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John Keats: A Literary Biography, Page 64
by Albert Elmer Hancock (1908).

The division of philosophy is triune. It comprehends the true, the beautiful, the good; the intellectual, the æsthetic, the moral. Keats identifies the true with the beautiful and discredits the importance of anything beyond these. The æsthetic thus absorbs the intellectual and annihilates the moral. The principle of beauty is thus, of necessity, left as the guardian and guide of conduct.

Keats, as a member of society, appears to have acquitted himself, on the whole, very worthily. Of course he was educated, more or less unconsciously, by the ethics of contemporary England. Yet we can find neither in the records of his life nor in his poetry any evidence that he consciously squared his standards of conduct with a moral code. Certainly in Keats, the poet, that which we call conscience is merged and lost in the instinct for the beautiful. This instinct for him is the arbiter of conduct. "I never can feel certain of any truth but from a clear perception of its Beauty," he wrote in a letter to his brother George. [Colvin's Letters of Keats, pp. 201, 202, 237.] And later: "Even here, though I myself am pursuing the same instinctive course as the veriest human animal you can think of, I am, however young, writing at random, straining at particles of light in the midst of a great darkness, without knowing the bearing of any one, assertion, of any one opinion. Yet may I not in this be free from sin?" This, the record of a passing moment, is in line with the drift of his formal utterance. Truth he discerned and conduct he regulated through the instinct for beauty.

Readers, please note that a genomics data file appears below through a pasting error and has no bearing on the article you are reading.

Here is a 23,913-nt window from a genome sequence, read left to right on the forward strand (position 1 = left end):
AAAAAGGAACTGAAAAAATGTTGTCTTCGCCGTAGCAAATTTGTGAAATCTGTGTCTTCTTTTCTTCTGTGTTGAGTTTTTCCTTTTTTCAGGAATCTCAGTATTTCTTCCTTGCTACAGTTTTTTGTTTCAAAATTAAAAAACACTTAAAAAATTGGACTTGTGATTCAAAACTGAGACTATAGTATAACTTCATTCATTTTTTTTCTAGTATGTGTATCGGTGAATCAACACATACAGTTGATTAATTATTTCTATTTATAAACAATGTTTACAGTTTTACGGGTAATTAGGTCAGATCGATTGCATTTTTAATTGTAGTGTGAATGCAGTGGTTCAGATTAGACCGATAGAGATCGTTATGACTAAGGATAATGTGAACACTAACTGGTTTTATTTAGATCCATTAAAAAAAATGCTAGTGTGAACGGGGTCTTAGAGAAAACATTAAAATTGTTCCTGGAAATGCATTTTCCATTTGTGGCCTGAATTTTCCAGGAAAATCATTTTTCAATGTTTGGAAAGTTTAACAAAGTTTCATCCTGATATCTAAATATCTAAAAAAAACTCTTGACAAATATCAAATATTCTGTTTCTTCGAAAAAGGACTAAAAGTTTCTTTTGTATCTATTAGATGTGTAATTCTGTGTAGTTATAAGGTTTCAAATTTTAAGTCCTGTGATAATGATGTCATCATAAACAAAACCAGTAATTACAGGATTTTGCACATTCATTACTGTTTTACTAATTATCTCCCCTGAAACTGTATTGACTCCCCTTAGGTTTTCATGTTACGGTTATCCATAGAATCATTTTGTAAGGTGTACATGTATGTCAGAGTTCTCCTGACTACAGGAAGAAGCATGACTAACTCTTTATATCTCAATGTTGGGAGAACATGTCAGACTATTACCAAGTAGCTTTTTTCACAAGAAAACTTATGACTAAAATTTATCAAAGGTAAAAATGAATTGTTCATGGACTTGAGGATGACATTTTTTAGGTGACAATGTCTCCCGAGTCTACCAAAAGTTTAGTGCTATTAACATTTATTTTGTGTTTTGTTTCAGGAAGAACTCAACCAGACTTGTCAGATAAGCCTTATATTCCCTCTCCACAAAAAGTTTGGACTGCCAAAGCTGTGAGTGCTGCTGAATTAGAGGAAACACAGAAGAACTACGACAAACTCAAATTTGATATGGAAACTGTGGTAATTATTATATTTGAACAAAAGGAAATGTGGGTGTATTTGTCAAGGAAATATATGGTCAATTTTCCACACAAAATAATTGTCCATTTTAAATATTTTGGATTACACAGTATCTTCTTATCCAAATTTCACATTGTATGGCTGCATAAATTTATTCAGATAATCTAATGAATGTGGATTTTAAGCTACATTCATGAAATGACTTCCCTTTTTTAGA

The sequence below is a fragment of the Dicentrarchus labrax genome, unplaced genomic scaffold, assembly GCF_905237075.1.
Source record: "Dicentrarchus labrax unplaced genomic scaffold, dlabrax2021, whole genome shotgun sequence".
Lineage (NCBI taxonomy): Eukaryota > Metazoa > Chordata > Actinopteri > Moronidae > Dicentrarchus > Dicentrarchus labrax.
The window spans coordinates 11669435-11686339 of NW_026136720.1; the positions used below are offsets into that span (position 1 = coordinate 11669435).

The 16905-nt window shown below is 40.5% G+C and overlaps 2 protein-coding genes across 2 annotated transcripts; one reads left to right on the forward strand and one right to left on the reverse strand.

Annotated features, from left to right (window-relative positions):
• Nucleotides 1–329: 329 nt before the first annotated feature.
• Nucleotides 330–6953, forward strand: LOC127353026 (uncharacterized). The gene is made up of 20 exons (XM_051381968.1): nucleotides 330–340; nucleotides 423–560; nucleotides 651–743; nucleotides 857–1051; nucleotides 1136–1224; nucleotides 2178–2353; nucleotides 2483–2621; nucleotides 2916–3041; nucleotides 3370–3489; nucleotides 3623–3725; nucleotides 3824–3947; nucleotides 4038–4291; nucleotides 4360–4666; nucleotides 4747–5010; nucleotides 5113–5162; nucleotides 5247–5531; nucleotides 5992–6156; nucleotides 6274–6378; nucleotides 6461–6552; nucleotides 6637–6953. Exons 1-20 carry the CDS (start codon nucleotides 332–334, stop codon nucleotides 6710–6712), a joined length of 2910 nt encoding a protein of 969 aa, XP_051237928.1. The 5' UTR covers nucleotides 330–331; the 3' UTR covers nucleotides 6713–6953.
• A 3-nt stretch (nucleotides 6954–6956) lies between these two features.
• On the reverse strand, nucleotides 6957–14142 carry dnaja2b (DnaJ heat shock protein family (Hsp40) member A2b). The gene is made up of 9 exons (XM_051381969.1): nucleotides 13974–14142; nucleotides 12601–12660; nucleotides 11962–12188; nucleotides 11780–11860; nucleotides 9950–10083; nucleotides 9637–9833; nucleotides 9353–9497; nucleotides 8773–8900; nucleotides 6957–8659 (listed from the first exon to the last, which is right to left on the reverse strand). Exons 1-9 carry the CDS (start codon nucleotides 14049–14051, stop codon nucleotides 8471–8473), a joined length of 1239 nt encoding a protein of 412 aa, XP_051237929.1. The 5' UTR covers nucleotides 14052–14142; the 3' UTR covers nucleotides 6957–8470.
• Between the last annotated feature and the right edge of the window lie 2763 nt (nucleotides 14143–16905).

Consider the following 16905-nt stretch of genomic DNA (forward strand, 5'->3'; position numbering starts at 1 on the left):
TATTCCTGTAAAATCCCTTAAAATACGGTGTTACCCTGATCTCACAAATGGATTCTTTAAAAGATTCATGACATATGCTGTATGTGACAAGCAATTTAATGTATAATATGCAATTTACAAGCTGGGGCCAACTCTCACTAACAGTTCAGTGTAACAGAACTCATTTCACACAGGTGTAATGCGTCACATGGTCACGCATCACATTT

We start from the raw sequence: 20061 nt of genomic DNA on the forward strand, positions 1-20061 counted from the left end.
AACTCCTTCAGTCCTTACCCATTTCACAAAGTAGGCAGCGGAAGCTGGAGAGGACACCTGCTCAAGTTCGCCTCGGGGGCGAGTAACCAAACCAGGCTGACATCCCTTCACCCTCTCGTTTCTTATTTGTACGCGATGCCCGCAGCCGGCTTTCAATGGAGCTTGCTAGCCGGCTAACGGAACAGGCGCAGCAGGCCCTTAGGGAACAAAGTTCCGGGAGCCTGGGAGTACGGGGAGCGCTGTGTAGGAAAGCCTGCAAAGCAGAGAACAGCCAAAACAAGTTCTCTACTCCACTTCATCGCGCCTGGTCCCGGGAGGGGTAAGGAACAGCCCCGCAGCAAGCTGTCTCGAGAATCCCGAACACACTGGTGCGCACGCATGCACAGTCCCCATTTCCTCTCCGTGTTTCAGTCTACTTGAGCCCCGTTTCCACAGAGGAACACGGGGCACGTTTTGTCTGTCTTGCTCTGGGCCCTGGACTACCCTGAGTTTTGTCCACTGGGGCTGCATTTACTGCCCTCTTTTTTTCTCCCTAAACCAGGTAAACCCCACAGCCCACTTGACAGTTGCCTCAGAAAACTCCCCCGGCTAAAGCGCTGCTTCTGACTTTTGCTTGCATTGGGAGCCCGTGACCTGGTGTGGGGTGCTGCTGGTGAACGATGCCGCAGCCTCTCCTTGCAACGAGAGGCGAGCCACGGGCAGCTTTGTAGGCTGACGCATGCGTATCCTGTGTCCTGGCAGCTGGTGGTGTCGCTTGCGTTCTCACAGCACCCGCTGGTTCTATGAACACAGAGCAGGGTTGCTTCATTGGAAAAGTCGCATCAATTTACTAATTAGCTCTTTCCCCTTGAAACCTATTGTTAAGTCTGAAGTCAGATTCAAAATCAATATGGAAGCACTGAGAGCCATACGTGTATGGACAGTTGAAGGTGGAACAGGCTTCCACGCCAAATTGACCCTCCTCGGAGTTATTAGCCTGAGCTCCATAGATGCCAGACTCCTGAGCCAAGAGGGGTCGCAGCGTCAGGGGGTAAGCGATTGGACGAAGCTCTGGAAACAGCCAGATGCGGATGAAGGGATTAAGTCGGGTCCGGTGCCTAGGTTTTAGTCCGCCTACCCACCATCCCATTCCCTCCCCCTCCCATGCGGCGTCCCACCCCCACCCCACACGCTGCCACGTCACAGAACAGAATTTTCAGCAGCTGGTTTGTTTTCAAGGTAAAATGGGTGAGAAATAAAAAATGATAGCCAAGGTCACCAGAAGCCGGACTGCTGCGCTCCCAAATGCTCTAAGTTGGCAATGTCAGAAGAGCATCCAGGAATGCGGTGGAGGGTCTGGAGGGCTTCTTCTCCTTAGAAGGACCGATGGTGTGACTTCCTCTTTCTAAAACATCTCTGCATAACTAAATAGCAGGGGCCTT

This exclusive worship of beauty may lead to divergent consequences. It may run down the scale into a creed of art for art's sake, and life for art's sake, until with degenerates, as Ruskin said, the sense for the beautiful may become the servant of lust. Or it may run up the scale, as it does with Keats, into a creed of art for life's sake and life for eternity's sake, until the human spirit attains the perfection of divine being. [Cf. chap. xi, on "The Philosophy of Soul-Making."]

This thought lures us in speculation. For we conceive that a divine being, as he exists unto himself, is unvexed by a conscience. He is compelled to no scrutiny of right and wrong. His nature is complete, above temptation. His existence is one of unerring impulse, so wholly free that all distinctions of good and evil are obscured in the beauty of divine perfection. With him truth is absolute and conduct is the spontaneous expression of his nature; both are so harmoniously fixed in finality that his life is an eternal perception of the beautiful.


PAGE 64 OF 81.

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AUTHOR: Albert Elmer Hancock (1908).
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